I sincerely believe that travelling is and stays a treasure no matter how you do it. I think that it’s important to remember that mass tourism, often criticised has still allowed many people to afford travelling. If some places are popular for tourists, it’s also quite simply because those places are nice. I totally agree a traveller shouldn’t be put on a pedestal because today: EVERYBODY travels. Whether it’s to the nearby coast or to New Zealand (you do you bro). To me, you never come back empty handed. Henry Wismayer disagrees.
« Yet the axiom that all “travel” (as opposed to “tourism”) is by definition enriching and transformative persists. Except it’s not. Not always.
Perhaps my Canadian friends’ yarns about their time in Argentina electrified Ontario, transforming their previously leaden dinner-party presence into something more akin to Ernest Hemingway and Martha Gellhorn. More likely, they bored friends and family to the brink of violence with Gringo Trail anecdotes that had been heard countless times before-of delicious steak, cheap cocaine, and the hilarious severity of their diarrhea. »
Appreciate the unknown and savour the unexpected
To me, the idea is applicable to everybody, traveller or not. It’s not necessary to go to the other side of the globe to have amazing experiences. It’s more about luck and life’s circumstances than where you are. You have to create those opportunities and take a leap of faith. They are people who cannot enjoy anything and don’t know how lucky they are. They are jaded. Period.
I envy those who can feel at home the way I feel abroad. Really. It’s difficult to describe the way I feel when I’m able to start a new adventure: I am hasty, ecstatic, nervous, I’m afraid, I’m breathless, I am amazed. I’m alive but x20 000. I never delay anything because when will I come back? I notice things that I don’t see in the day to day life like the smile of a stranger or an artwork in the street. We are easily consumed by emotions positive or negative. That’s why it can become like a drug addiction. Travelling I found magic, I like being naïve, drifting, without any preconceived ideas. Not everything is perfect. There are ups and downs, sacrifices sometimes.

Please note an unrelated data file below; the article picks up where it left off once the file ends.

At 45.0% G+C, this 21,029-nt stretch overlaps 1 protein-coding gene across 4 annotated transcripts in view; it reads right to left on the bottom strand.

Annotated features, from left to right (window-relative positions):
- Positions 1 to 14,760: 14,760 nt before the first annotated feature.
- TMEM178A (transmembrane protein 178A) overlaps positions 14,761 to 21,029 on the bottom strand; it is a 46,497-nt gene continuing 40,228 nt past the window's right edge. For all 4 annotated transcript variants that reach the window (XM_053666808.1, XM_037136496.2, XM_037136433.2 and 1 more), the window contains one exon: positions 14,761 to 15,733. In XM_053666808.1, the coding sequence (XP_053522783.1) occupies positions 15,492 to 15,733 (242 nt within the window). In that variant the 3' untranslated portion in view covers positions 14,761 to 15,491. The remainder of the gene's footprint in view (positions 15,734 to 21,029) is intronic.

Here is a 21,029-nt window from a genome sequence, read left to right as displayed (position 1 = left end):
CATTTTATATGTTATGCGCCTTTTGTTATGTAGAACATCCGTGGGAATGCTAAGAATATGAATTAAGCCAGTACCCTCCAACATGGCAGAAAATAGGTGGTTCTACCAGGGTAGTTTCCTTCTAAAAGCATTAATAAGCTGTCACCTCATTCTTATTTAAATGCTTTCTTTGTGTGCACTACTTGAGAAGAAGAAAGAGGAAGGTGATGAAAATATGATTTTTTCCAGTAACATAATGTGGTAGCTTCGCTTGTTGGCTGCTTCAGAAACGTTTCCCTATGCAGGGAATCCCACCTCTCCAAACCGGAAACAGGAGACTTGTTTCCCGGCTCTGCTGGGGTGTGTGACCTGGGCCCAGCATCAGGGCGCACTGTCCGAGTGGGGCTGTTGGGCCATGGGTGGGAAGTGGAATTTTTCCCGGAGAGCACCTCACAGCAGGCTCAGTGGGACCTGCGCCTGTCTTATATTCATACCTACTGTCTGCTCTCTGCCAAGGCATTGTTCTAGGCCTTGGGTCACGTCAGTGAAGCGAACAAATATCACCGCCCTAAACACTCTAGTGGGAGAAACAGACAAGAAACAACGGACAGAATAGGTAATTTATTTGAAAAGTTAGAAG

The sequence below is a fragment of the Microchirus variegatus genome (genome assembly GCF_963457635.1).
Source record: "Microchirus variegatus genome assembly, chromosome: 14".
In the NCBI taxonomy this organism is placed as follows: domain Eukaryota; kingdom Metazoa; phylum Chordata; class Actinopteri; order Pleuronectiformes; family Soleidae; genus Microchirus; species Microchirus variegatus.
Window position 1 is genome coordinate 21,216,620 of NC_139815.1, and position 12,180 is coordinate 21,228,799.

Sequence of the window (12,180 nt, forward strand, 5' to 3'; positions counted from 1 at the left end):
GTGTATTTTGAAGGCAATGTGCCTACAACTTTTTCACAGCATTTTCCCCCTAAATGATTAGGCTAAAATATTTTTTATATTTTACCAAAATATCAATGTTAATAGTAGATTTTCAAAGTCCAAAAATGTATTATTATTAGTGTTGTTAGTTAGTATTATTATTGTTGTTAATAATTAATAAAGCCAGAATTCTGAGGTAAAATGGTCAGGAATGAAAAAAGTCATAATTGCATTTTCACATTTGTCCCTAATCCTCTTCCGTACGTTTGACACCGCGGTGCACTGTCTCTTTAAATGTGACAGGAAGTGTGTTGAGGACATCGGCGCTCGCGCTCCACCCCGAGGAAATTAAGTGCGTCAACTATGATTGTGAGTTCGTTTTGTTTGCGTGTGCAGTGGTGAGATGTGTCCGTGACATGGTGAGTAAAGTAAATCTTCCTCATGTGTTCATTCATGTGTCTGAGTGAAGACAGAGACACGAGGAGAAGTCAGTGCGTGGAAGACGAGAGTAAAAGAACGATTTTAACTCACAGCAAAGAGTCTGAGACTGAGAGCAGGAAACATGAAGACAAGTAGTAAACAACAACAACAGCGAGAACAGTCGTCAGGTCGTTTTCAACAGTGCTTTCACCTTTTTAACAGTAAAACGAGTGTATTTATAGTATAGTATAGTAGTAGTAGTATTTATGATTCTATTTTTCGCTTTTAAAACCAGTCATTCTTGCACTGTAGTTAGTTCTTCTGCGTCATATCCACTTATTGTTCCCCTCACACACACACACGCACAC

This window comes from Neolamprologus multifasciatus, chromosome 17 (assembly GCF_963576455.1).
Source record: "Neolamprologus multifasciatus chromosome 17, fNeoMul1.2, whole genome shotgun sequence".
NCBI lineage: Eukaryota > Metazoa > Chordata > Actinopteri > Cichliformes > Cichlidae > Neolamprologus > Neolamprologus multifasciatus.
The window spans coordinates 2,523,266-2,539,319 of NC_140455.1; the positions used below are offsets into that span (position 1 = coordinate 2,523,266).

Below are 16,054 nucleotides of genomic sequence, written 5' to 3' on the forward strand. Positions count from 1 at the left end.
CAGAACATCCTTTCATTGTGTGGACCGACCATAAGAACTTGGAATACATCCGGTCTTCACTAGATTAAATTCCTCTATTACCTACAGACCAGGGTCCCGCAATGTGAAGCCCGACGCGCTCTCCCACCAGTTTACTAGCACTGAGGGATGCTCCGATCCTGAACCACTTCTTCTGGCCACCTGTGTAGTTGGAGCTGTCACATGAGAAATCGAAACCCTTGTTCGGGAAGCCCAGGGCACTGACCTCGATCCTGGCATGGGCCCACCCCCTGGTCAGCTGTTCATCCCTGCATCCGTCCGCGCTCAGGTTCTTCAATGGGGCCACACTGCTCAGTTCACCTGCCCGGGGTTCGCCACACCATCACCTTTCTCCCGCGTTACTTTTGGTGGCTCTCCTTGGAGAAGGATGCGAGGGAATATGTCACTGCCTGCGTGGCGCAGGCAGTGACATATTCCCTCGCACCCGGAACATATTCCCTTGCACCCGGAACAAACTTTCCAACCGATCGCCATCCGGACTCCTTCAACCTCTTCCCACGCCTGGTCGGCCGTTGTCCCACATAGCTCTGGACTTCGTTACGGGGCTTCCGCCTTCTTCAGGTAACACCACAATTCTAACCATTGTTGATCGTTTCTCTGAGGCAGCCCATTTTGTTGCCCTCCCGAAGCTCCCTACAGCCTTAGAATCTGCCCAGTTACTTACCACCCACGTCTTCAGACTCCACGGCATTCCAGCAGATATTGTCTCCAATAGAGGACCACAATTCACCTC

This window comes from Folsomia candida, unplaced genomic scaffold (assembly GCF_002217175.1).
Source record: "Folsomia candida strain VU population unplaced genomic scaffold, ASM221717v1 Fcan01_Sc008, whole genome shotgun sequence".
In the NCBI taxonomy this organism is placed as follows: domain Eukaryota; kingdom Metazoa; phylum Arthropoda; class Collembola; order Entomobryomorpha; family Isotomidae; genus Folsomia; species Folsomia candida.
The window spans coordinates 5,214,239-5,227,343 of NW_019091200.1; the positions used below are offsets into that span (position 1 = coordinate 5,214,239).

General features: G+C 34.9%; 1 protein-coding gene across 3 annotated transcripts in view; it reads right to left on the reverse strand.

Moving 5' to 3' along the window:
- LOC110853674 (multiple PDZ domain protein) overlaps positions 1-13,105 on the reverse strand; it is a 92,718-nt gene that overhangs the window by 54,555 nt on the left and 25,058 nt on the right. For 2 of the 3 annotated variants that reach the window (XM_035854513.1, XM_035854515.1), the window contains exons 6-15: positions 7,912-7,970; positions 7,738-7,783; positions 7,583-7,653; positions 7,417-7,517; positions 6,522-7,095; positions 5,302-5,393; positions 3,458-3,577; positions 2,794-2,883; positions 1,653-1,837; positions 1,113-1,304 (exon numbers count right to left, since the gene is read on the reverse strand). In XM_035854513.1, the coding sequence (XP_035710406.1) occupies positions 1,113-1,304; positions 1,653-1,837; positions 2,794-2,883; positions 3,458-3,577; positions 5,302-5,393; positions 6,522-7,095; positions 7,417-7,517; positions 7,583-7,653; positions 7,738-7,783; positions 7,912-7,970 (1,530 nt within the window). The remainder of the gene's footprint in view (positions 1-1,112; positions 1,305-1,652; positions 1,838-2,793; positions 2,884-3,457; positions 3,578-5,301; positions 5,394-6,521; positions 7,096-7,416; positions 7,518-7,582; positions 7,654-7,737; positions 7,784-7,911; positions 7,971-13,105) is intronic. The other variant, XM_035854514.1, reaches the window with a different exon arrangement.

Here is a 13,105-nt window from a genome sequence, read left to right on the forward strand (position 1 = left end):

Travelling for me, is like a test so I know where I stand especially in hard times. I have what they call the Wanderlust Syndrome. I spent the last year fleeing as far and as long as possible. Today I feel like home is on the road more than between four walls.
My conclusion is that there are a few reasons to start a journey and as many ways to travel than there are travellers.
« It’s as though we’ve lost sight of the fact that it’s not the fact of your experiences but how you perceive them that really matters. »
Whatever type of traveller you are, I think you need to travel for yourself. I think we have to question our consumerist habits when we travel, and that we shouldn’t travel it to impress others on Instagram or Facebook. On that I totally agree with Henry Wismayer. However if you seriously thought about it and you prefer to hang out at the pool and get a tan, and you don’t see the need to meet the locals or discover their culture, you do whatever you like. There is no harm.
There is no travelling science and no way of travelling is better than the other. Come on Henry don’t be a narcissist. However just know this:
« If your traveling is a box-ticking exercise, if you predicate even one iota of self-worth on how many countries you’ve visited, if you think in “ten best” listicles, take it from me-traveling isn’t making you interesting. It’s just confirming your position as one of the crowd. »